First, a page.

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Extended Audio Sample The Widowers Tale Audiobook, by Julia Glass Click for printable size audiobook cover
3 out of 53 out of 53 out of 53 out of 53 out of 5 3.00 (5,025 ratings) (rate this audio book) Author: Julia Glass Narrator: Mark Bramhall Publisher: Penguin Random House Format: Unabridged Audiobook Delivery: Instant Download Audio Length: Release Date: September 2010 ISBN: 9780739383100
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In a historic farmhouse outside Boston, seventy-year-old Percy Darling is settling happily into retirement: reading novels, watching old movies, and swimming naked in his pond. His routines are disrupted, however, when he is persuaded to let a locally beloved preschool take over his barn. As Percy sees his rural refuge overrun by children, parents, and teachers, he must reexamine the solitary life he has made in the three decades since the sudden death of his wife. No longer can he remain aloof from his community, his two grown daughters, or, to his shock, the precarious joy of falling in love.
One relationship Percy treasures is the bond with his oldest grandchild, Robert, a premed student at Harvard. Robert has long assumed he will follow in the footsteps of his mother, a prominent physician, but he begins to question his ambitions when confronted by a charismatic roommate who preaches—and begins to practice—an extreme form of ecological activism, targeting Boston’s most affluent suburbs.
Meanwhile, two other men become fatefully involved with Percy and Robert: Ira, a gay teacher at the preschool, and Celestino, a Guatemalan gardener who works for Percy’s neighbor, each one striving to overcome a sense of personal exile. Choices made by all four men, as well as by the women around them, collide forcefully on one lovely spring evening, upending everyone’s lives, but none more radically than Percy’s.
With equal parts affection and satire, Julia Glass spins a captivating tale about the loyalties, rivalries, and secrets of a very particular family. Yet again, she plumbs the human heart brilliantly, dramatically, and movingly.

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Quotes & Awards

  • Brilliantly rescues, then refurbishes, the traditional plot-driven novel . . . Glass has written a generous book about family expectations—but also about happiness. The New York Times Book Review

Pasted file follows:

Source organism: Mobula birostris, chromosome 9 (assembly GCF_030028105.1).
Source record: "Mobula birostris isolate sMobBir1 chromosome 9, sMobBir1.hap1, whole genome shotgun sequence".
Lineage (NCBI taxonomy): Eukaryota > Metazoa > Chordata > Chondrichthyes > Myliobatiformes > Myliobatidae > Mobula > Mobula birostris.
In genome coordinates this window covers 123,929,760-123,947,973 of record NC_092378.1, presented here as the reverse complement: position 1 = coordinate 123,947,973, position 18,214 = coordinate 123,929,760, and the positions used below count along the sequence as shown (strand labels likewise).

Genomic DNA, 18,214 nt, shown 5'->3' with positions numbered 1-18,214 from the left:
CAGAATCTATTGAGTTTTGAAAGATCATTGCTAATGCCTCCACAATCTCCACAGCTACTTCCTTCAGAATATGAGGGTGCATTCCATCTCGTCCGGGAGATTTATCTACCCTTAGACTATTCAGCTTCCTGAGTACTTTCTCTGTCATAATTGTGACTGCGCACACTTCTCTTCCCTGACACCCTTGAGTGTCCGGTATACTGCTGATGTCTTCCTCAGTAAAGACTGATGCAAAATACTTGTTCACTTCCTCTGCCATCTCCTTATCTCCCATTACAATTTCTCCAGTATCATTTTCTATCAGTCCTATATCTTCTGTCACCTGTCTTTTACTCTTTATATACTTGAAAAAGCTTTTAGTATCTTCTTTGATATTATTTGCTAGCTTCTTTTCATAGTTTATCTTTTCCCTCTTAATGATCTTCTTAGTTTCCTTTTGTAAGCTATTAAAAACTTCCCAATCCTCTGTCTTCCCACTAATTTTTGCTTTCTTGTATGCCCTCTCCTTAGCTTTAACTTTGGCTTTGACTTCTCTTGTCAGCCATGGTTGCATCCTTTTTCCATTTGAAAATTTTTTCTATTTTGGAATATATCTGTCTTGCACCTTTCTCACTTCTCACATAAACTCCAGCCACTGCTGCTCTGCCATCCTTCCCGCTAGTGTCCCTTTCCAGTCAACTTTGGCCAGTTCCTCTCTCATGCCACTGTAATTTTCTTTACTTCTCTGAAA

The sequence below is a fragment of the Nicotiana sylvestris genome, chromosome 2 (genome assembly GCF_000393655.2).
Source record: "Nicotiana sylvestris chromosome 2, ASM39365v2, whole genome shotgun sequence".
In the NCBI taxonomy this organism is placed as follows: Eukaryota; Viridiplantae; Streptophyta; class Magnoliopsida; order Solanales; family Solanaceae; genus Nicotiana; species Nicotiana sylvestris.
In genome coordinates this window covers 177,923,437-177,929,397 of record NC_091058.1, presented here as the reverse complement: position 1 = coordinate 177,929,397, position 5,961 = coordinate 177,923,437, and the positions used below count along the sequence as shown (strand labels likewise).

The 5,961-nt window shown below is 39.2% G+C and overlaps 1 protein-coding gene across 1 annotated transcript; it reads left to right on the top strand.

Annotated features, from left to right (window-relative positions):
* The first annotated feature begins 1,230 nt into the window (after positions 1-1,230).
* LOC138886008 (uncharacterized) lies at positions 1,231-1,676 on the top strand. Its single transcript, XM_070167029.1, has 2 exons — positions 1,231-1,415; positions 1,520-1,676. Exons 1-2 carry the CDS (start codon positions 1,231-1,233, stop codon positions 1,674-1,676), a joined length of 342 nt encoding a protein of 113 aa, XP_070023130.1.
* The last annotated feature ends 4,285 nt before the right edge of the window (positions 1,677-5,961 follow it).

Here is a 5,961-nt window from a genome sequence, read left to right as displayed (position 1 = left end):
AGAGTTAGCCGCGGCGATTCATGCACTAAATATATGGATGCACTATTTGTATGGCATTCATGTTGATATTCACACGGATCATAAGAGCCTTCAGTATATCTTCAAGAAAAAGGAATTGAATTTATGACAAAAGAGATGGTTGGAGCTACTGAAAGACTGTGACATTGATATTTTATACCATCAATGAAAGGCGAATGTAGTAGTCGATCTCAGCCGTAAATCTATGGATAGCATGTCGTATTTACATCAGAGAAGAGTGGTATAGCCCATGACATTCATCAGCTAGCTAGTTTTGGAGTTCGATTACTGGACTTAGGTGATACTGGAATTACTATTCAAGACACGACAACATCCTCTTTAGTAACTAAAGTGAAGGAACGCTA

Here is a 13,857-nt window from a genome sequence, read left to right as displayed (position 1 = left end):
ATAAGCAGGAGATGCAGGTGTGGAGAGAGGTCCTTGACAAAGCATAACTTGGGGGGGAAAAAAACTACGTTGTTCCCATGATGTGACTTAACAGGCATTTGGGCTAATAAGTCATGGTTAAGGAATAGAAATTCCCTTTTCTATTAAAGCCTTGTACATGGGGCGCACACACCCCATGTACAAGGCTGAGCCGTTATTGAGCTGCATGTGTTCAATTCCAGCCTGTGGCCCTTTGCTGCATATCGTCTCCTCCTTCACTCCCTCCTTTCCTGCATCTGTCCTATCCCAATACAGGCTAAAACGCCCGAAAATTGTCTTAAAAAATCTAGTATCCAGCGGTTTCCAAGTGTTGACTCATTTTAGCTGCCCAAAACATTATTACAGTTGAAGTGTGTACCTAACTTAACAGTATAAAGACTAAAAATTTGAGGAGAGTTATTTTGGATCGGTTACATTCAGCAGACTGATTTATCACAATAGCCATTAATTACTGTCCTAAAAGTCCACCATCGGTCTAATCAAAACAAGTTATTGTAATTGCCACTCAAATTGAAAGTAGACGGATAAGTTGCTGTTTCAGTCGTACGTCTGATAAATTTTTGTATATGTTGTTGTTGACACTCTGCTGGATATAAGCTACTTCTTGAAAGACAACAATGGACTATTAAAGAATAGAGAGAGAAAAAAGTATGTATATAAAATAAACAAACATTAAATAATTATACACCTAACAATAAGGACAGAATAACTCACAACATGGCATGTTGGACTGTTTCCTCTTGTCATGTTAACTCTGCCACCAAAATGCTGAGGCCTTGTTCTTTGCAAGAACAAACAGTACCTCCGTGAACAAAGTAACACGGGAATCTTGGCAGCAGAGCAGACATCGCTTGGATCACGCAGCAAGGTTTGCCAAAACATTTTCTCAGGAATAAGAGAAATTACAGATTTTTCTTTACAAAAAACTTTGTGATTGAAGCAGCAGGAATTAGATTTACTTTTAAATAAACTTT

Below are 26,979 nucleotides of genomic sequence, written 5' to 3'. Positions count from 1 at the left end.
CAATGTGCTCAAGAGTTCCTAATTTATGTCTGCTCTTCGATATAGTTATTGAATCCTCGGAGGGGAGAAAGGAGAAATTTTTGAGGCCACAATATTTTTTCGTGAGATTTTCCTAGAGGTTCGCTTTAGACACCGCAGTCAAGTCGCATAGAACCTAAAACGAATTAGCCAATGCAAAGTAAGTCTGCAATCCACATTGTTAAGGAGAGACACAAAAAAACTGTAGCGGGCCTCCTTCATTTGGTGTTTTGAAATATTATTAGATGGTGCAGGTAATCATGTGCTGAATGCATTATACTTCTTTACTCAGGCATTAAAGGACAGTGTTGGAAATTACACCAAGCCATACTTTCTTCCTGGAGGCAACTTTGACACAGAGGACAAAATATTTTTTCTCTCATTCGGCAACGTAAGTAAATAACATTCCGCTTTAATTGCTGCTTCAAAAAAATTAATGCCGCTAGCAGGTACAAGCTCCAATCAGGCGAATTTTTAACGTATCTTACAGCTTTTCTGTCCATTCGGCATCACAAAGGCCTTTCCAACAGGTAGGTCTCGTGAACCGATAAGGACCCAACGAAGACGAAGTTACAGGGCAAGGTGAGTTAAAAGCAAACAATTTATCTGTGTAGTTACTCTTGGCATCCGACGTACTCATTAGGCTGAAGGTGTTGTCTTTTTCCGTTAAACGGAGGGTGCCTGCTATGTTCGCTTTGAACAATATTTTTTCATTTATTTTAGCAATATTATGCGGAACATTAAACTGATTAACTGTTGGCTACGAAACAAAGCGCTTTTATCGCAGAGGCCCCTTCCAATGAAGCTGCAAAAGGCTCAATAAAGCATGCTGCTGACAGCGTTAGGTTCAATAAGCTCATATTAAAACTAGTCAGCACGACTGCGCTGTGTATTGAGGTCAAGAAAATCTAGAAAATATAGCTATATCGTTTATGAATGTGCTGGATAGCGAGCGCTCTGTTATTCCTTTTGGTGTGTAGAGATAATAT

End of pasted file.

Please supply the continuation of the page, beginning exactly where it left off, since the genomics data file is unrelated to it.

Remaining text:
• A satisfyingly cleareyed and compassionate view of American entitlement and its fallout. . . The family is society’s most inescapable institution, but in Glass’s hands it’s also the most shifting and vulnerable. And in The Widower’s Tale she approaches the ties of kinship with the same joyfully disruptive spirit that animated her previous books. Maria Russo, The New York Times Book Review
  • An enchanting story of familial bonds and late-life romance. Expect to be infatuated with Glass’s protagonist, 70-year-old Percy Darling, he of generous soul, dry wit, and courtly manners. Oprah
  • [Glass’s] second novel is even finer than her first . . . Her characters are enticingly complex, their predicaments are provocative and significant . . . Her love for animals, feel for landscape, and ardor for language itself feed the freshness, sensuousness, and compassion that make this such a nourishing and pleasurable read. Chicago Tribune
  • Beautiful and satisfying, chock-full of the gorgeous, heartbreaking stuff that makes life worth living. Rocky Mountain News
  • Enormously accomplished . . . Rich, absorbing, and full of life. The New Yorker
  • Glass effortlessly ping-pongs between three dramas to show how everyday love and lies can make—or completely destroy—a life. This one’s perfect for when you’ve got the night all to yourself and want to keep thinking long after the last page is turned. Redbook
  • Tremendously engaging . . . It's a large, endearing cast, bursting with emotional and social issues, and Glass slips effortlessly between their individual and enmeshed dramas. As she well proved in her National Book Award-winning Three Junes, Glass crafts dense and absorbing reads that are as charming as they are provocative. Karen Valby, Entertainment Weekly
  • Both funny and heartbreaking, [Glass’s] fourth novel will eave readers examining their own choices and priorities . . . One of the most remarkable aspects of Glass’s novel is that she writes convincingly from multiple points of view, classes and stations in life. Bookpage
  • Alluring descriptions, along with discerning characters, intricate plot lines, and the tackling of several complex issues offers an empathetic yet lively read. New York Journal of Books
  • Glass spins a beautifully paced, keenly observed story in which certainties give way to surprising reversals of fortune . . . Glass handles coalescing plot elements with astute insight into the complexity of family relationships, the gulf between social classes, and our modern culture of excess to create a dramatic, thought-provoking, and immensely satisfying novel. Publishers Weekly, starred review